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Career and Education Opportunities for Administrative Law Judges in Nebraska

Nebraska has a population of 1,796,619, which has grown by 4.99% in the last 10 years. Nicknamed the "Cornhusker State," its capital is Lincoln, though its biggest city is Omaha.

The national trend for administrative law judges sees this job pool growing by about 8.0% over the next eight years. Administrative law judges generally conduct hearings to decide or recommend decisions on claims concerning government programs or other government-related matters and prepare decisions.

The income of an administrative law judge is about $40 hourly or $83,930 yearly on average in Nebraska. In the U.S. as a whole, their income is about $36 hourly or $76,940 annually on average. Incomes for administrative law judges are better than in the overall category of Arbitration in Nebraska, and not quite as good as the overall Arbitration category nationally. Administrative law judges work in a variety of jobs, including: appellate conferee, adjudicator, and legal activity adjudicator.

In 2008, there were a total of 1,253,549 jobs in Nebraska. The average annual income was $39,182 in 2008, up from $37,899 the preceding year. The unemployment rate in Nebraska was 4.6% in 2009, which has grown by 1.3% since the previous year. Roughly 23.7% of Nebraska residents have college degrees, which is lower than the national average.

The top industries in Nebraska include food manufacturing, animal slaughtering, and animal slaughtering. Notable tourist attractions include the Mormon Trail Center, the Museum Kaneko, and the Douglas County Historical Society.

CITIES WITH Administrative Law Judge OPPORTUNITIES IN Nebraska


JOB DESCRIPTION: Administrative Law Judge

In general, administrative law judges conduct hearings to decide or recommend decisions on claims concerning government programs or other government-related matters and prepare decisions. They also determine penalties or the existence and the amount of liability, or recommend the acceptance or rejection of claims, or compromise settlements.

Every day, administrative law judges are expected to be able to read and understand documents and reports. They need to articulate ideas and problems. It is also important that they speak clearly.

Similar jobs with educational opportunities in Nebraska include:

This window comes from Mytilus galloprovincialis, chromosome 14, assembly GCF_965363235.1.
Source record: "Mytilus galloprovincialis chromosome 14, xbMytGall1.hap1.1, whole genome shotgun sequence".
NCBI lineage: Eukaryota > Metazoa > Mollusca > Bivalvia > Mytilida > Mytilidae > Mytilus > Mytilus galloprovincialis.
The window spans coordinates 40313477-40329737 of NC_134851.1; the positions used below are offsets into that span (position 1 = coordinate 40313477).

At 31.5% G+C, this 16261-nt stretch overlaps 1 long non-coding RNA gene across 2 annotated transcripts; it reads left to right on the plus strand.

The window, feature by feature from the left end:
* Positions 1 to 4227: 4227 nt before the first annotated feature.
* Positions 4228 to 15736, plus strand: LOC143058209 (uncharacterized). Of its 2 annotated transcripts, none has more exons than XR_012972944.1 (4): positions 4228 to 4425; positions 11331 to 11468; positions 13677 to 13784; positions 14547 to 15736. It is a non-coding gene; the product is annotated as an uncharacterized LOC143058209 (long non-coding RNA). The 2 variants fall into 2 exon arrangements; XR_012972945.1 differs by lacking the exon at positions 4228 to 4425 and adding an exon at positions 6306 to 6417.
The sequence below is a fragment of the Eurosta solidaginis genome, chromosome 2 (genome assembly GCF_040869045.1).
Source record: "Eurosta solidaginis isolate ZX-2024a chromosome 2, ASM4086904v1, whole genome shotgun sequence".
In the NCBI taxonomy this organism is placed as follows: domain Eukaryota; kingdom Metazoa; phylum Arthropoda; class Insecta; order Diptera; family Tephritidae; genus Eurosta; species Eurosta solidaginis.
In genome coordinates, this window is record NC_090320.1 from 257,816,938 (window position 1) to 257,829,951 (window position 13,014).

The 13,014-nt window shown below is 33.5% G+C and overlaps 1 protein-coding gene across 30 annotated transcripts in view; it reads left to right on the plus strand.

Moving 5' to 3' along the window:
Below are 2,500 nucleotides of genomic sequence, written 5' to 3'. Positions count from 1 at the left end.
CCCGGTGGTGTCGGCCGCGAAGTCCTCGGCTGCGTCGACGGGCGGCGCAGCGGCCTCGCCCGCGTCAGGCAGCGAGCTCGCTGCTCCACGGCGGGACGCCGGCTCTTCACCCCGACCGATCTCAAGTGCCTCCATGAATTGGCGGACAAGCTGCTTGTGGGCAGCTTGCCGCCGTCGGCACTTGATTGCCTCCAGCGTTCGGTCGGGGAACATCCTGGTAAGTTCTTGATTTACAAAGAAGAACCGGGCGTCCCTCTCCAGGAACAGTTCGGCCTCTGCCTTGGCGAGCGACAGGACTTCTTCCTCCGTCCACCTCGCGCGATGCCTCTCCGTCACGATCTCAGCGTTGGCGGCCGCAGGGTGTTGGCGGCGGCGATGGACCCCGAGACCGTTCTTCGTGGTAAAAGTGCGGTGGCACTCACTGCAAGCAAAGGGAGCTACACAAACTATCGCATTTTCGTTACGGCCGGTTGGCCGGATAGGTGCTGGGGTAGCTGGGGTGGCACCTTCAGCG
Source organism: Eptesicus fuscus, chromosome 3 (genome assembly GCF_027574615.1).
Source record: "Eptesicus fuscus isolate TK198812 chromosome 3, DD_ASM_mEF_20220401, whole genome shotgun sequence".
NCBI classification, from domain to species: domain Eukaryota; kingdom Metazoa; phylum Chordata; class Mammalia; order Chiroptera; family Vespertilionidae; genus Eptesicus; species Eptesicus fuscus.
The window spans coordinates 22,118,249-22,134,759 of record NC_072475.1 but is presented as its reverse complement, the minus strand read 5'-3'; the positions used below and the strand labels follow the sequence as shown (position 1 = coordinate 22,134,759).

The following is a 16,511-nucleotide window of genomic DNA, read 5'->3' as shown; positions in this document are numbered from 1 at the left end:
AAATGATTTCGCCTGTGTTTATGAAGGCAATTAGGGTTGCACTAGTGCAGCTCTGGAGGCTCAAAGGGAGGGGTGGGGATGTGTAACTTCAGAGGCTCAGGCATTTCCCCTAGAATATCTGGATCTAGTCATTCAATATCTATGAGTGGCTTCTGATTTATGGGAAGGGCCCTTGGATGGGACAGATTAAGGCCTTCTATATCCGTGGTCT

• Arbitrator. Facilitate negotiation and conflict resolution through dialogue. Resolve conflicts outside of the court system by mutual consent of parties involved.
  • Judge. Arbitrate, advise, or administer justice in a court of law. May sentence defendant in criminal cases according to government statutes. May determine liability of defendant in civil cases. May issue marriage licenses and perform wedding ceremonies.
  • Lawyer. Represent clients in criminal and civil litigation and other legal proceedings, draw up legal documents, and manage or advise clients on legal transactions. May specialize in a single area or may practice broadly in many areas of law.
  • Title Examiner. Search real estate records, examine titles, or summarize pertinent legal or insurance details for a variety of purposes. May compile lists of mortgages, contracts, and other instruments pertaining to titles by searching public and private records for law firms, real estate agencies, or title insurance companies.

LOCATION INFORMATION: Nebraska

Nebraska
Nebraska photo by Matthew Trump

Nebraska has a population of 1,796,619, which has grown by 4.99% over the past 10 years. Nicknamed the "Cornhusker State," its capital is Lincoln, though its most populous city is Omaha. In 2008, there were a total of 1,253,549 jobs in Nebraska. The average annual income was $39,182 in 2008, up from $37,899 in 2007. The unemployment rate in Nebraska was 4.6% in 2009, which has grown by 1.3% since the previous year. Approximately 23.7% of Nebraska residents have college degrees, which is lower than the national average.

The top industries in Nebraska include food manufacturing, animal slaughtering, and animal slaughtering. Notable tourist destinations include the Douglas County Historical Society, the Museum Kaneko, and the Joslyn Art Museum.